understanding of the Adsorption, Distribution, Metabolism and Excretion (ADME) and toxicological properties of drugs and
the time required for a workflow.

In addition, the invention reduces the administrative burden and risk of error associated with the transfer of information from one location (e.g. where body fluid analysis takes place) to another (e.g where image interpretation is carried out).

The invention will now be described by non-limiting example, with reference to FIG. 1 which shows, in schematic form, a basic implementation of the invention.

The following examples outline the workflow and steps involved in calculating a prognostic or response to therapy score based on results from in vivo-imaging and in vitro diagnostic (IVD) tests. The imaging and IVD tests may be performed on the same day or at different times. Changes in results between the same type of test performed at different timepoints may also be used in calculating a prognostic/response to therapy score.

EXAMPLE 1 Cardiac Prognostic Score

Note: this is a suggested workflow, but some steps may occur concurrently, or in a different order to that presented below. Some steps may be omitted.

1. Patient presents at the healthcare provider setting for myocardial infarction risk assessment. They may be self-referred, or referred by a physician due to an intermediate or high Framingham (or other basic) risk assessment.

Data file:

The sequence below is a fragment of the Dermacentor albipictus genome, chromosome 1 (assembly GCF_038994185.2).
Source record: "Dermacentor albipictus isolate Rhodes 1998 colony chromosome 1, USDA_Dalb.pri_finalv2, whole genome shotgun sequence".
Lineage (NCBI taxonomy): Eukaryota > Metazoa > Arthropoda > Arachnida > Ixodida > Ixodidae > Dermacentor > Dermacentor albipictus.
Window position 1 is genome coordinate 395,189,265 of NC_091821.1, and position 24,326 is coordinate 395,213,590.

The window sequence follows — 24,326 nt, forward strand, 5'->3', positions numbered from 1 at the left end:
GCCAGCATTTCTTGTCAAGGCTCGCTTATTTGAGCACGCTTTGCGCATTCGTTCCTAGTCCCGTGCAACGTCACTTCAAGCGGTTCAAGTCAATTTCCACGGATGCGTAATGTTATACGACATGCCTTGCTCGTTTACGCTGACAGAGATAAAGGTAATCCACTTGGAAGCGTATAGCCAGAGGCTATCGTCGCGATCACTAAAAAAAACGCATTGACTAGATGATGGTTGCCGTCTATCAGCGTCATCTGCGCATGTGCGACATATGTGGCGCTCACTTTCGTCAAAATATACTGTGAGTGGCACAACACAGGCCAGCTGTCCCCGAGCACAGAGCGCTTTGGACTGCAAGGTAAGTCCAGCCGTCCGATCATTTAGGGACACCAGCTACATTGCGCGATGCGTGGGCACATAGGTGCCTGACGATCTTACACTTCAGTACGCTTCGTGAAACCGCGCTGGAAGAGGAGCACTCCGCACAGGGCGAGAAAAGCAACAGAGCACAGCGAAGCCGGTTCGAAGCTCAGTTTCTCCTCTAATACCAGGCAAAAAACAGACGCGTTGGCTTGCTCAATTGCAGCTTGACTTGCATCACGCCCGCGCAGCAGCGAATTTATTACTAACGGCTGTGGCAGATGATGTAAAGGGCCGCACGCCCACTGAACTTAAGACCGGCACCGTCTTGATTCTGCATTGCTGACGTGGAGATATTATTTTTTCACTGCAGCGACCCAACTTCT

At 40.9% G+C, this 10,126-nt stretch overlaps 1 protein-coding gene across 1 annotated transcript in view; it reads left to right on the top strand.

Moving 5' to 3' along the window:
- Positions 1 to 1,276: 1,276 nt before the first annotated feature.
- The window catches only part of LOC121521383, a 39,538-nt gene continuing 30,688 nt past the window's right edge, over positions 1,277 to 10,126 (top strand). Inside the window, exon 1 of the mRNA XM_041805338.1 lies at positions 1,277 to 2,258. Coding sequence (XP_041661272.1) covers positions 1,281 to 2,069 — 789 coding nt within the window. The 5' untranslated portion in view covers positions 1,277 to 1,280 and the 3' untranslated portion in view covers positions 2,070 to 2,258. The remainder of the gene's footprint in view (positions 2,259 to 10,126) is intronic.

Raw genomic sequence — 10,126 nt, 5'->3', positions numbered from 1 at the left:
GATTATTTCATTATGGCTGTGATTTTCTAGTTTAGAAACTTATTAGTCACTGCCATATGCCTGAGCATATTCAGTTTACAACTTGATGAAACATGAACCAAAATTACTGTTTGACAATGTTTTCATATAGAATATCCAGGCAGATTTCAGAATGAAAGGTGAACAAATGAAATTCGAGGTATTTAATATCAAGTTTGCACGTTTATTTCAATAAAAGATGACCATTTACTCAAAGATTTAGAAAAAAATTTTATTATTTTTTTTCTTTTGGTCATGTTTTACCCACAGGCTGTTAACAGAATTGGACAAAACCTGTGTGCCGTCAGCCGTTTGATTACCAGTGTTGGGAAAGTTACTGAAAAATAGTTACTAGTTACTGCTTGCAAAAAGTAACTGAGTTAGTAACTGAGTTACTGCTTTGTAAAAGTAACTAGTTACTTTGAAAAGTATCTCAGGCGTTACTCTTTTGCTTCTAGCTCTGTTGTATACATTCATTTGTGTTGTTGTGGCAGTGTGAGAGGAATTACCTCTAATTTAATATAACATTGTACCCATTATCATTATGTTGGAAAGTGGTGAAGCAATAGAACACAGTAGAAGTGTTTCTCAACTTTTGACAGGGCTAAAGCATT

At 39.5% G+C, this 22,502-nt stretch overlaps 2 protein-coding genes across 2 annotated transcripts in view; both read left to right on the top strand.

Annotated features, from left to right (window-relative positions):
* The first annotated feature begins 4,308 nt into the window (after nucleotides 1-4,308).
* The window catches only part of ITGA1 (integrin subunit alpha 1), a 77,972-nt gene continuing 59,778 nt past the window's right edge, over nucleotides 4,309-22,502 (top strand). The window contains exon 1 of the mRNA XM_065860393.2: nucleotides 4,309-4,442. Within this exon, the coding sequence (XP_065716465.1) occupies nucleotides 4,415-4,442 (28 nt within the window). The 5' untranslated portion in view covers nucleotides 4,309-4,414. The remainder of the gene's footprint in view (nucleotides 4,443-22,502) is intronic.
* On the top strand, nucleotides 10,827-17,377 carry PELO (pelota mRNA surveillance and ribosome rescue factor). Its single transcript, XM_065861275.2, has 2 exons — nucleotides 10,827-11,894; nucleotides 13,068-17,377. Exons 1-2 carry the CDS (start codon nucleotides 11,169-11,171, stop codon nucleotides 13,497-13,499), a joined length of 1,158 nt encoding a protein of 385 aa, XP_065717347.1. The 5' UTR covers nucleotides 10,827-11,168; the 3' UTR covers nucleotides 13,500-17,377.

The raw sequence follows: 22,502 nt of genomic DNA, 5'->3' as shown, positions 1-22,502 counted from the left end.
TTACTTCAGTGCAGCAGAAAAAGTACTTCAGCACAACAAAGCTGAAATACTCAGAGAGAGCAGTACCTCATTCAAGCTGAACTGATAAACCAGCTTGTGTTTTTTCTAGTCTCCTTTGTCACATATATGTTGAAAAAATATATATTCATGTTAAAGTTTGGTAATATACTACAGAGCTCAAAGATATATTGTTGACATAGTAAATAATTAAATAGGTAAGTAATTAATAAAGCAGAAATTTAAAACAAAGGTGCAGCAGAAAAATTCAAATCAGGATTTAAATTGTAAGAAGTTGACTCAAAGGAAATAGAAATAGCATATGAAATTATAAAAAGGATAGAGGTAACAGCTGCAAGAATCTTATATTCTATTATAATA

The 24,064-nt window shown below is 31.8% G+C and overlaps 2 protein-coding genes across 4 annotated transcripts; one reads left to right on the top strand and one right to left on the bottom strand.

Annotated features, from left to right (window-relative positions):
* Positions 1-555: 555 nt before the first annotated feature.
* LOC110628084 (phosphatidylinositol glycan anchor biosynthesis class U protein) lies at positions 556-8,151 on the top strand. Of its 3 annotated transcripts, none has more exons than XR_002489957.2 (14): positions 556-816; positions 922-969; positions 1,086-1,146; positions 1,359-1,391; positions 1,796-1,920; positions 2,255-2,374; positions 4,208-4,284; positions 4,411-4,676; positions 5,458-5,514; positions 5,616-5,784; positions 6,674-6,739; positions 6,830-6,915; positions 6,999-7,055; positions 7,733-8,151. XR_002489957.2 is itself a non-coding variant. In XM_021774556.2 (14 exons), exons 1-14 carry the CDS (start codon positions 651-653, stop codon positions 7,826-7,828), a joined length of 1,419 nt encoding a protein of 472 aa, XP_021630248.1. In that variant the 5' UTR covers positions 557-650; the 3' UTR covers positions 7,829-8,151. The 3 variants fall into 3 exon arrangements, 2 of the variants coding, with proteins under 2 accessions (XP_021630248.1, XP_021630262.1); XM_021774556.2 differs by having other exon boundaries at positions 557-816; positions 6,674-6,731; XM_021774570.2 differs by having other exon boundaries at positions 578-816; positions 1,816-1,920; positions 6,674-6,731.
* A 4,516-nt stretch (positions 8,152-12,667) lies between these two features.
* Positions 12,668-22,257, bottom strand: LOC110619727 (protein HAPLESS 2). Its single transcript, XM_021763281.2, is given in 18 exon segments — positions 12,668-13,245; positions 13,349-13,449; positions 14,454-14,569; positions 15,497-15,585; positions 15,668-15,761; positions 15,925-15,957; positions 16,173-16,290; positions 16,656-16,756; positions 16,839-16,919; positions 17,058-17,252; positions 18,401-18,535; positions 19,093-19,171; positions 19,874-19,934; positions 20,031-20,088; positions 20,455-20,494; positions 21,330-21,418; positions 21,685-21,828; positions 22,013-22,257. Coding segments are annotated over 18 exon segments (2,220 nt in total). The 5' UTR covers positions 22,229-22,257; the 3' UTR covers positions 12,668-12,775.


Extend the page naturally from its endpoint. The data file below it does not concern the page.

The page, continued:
2. Basic patient information is transcribed manually into a data management system, or existing information about the patient is downloaded from a HIS or other data management system.

2. Blood samples are taken and some/all of the following in vitro diagnostic tests are performed:

    • Cholesterol (Total, High density lipoprotein (HDL) and Low density lipoprotein (LDL))
    • Triglycerides
    • Ureic Acid
    • Blood Glucose level
    • Hb1Ac level (In case of diabetic patients)
    • Cholesterol markers
    • High sensitivity CRP
    • Microalbumin/creatinine ratio (because it's in various guidelines for diabetes and often associated with CVD)
    • Fibrinogen
    • Cystatin-C
    • BNP/NT-proBNP
    • Homocysteine
    • IL-6
    • Cardiac specific Troponin
    • APO lipoproteins
    • CKMB and myoglobin
    • D-Dimer
    • Oxidized LDL
    • PAPP-A
    • IGF-1
Additional Tests May be Added.

The concentrations of each of these factors are determined either immediately using a ‘point-of-care’ system, or after processing with samples from other patients in a batch on standard clinical laboratory instrumentation.